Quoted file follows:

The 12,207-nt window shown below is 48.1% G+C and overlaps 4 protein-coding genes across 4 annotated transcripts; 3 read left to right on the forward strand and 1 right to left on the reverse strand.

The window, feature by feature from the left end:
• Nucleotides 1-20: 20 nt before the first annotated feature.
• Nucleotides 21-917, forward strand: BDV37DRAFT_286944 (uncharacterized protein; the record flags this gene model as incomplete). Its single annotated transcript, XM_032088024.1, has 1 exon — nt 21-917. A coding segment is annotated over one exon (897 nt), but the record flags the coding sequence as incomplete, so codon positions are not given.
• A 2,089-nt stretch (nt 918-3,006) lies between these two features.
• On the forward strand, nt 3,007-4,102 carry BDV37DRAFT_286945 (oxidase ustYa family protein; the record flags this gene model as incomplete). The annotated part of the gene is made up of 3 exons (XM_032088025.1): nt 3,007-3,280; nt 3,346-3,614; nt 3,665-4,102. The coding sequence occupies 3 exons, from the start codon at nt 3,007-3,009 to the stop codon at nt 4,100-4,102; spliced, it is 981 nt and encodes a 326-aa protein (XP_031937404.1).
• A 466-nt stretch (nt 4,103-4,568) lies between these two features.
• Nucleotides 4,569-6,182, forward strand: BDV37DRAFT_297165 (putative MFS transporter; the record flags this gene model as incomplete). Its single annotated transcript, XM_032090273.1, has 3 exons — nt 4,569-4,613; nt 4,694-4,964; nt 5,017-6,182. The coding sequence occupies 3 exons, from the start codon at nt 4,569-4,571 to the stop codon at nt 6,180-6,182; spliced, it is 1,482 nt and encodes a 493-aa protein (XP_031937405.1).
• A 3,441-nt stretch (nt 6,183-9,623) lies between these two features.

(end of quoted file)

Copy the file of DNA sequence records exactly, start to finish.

The 12,207-nt window shown below is 48.1% G+C and overlaps 4 protein-coding genes across 4 annotated transcripts; 3 read left to right on the forward strand and 1 right to left on the reverse strand.

The window, feature by feature from the left end:
• Nucleotides 1-20: 20 nt before the first annotated feature.
• Nucleotides 21-917, forward strand: BDV37DRAFT_286944 (uncharacterized protein; the record flags this gene model as incomplete). Its single annotated transcript, XM_032088024.1, has 1 exon — nt 21-917. A coding segment is annotated over one exon (897 nt), but the record flags the coding sequence as incomplete, so codon positions are not given.
• A 2,089-nt stretch (nt 918-3,006) lies between these two features.
• On the forward strand, nt 3,007-4,102 carry BDV37DRAFT_286945 (oxidase ustYa family protein; the record flags this gene model as incomplete). The annotated part of the gene is made up of 3 exons (XM_032088025.1): nt 3,007-3,280; nt 3,346-3,614; nt 3,665-4,102. The coding sequence occupies 3 exons, from the start codon at nt 3,007-3,009 to the stop codon at nt 4,100-4,102; spliced, it is 981 nt and encodes a 326-aa protein (XP_031937404.1).
• A 466-nt stretch (nt 4,103-4,568) lies between these two features.
• Nucleotides 4,569-6,182, forward strand: BDV37DRAFT_297165 (putative MFS transporter; the record flags this gene model as incomplete). Its single annotated transcript, XM_032090273.1, has 3 exons — nt 4,569-4,613; nt 4,694-4,964; nt 5,017-6,182. The coding sequence occupies 3 exons, from the start codon at nt 4,569-4,571 to the stop codon at nt 6,180-6,182; spliced, it is 1,482 nt and encodes a 493-aa protein (XP_031937405.1).
• A 3,441-nt stretch (nt 6,183-9,623) lies between these two features.